Seabirds & Shorebirds

National marine sanctuaries on the West Coast protect the largest concentration of breeding seabirds in the contiguous United States, and provide feeding habitat for thousands of seabirds and wintering birds on the Pacific Flyway. All five National marine sanctuaries on the West Coast have numerous programs that result in the restoration and protection of seabirds. To learn more, access this PDF (418 KB) from the West Coast Region web site.

The three northern California sanctuaries boast some of the most diverse and abundant bird life in the world. This is due to a number of reasons, such as:

  • Oceanographic upwelling along the coast provides feeding grounds that are rich in zooplankton and small fishes. (During the upwelling season, the highest levels of seabird biomass in central California waters are found at Cordell Bank, Monterey Bay and the Farallon Ridge.)
  • The nearby land provides excellent nesting habitat for many species.
  • The region is a convenient stop-off point for migrating birds that come from temperate areas in Chile, New Zealand, Hawaii and other locations.
  • The proximity of very deep water close to the shallow feature of Cordell Bank creates unique local conditions for high productivity and optimal conditions for seabird foraging.

The region’s seabird and shorebird community is a mix of permanent and seasonal residents.

Sanctuary waters are also important to several species that are considered of special concern because of their reduced or declining populations. Those that appear in at least two of the three sanctuaries include the Marbled Murrelet, the Western Snowy Plover , the Black-Footed Albatross, the Ashy Storm-Petrel and the Cassin’s Auklet.

Seabirds

Seabirds are those birds whose normal habitat and food source is the marine environment, whether coastal, offshore or pelagic. The majority of seabirds in this region are seasonal visitors.

They can be divided into four groups by their feeding strategies , which are reflected in their anatomy, physiology and habitat niche.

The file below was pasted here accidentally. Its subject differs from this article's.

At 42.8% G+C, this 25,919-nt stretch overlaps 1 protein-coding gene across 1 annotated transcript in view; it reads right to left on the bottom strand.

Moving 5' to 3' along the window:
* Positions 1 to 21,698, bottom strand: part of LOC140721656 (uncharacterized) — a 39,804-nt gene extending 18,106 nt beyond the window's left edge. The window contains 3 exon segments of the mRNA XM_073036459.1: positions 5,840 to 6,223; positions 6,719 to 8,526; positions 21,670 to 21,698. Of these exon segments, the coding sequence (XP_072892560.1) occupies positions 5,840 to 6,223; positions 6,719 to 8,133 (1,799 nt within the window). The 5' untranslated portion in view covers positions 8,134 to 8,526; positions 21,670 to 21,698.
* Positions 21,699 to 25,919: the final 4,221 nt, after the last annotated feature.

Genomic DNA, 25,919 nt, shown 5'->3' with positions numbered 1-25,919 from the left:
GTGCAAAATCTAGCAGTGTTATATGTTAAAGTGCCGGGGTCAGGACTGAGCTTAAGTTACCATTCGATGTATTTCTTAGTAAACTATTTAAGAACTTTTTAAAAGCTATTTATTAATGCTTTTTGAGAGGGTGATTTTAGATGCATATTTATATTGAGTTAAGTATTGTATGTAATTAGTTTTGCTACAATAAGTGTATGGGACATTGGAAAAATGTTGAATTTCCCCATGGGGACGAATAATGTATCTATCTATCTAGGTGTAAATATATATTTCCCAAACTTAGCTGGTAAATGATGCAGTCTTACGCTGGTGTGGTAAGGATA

Examples include:

  • Surface feeders: albatross, frigatebirds and pelicans
  • Surface swimmers/pursuit divers: alcids, cormorants, loons and grebes
  • Plunge-divers: terns, gulls, shearwaters and pelicans
  • Scavengers and pirates (those who steal from other birds): gulls, fulmars, and jaegers

Shorebirds

The term shorebird, or “wader,” refers to any bird that relies on beaches or wetlands for feeding and nesting habitat. Shorebirds are also classified by their feeding strategies.

  • “Probers” use their long beaks to probe down into the sand for buried clams, worms and other animals. Probers include dowitchers and sandpipers.
  • “Gleaners” scurry back and forth along the beach, feeding on invertebrates they find on the sandy surface. Examples include sanderlings and plovers.

Other coastal and aquatic birds include herons, ducks and rails.

Conservation and Management Issues

Human impacts to bird populations worldwide include competition for food with commercial and recreational fisheries; entanglement in fishing gear; ingestion of marine debris; and disturbance of roosting and breeding birds by watercraft, aircraft and human visitors. Environmental contamination from the historical use of pesticides may still affect some species. Oil spills are a very real danger, also.

Changes in climate and oceanographic conditions also affect bird populations. The prevalence of marine birds using sanctuary waters changes from year to year due to fluctuations in marine conditions, including El Niño, Pacific Decadal Oscillations, and changes in intensity and timing of upwelling conditions in the spring/summer.

Monitoring

All three northern California sanctuaries are involved in a number of research and monitoring projects that focus on bird populations:

Cordell Bank National Marine Sanctuary

Greater Farallones National Marine Sanctuary

Monterey Bay National Marine Sanctuary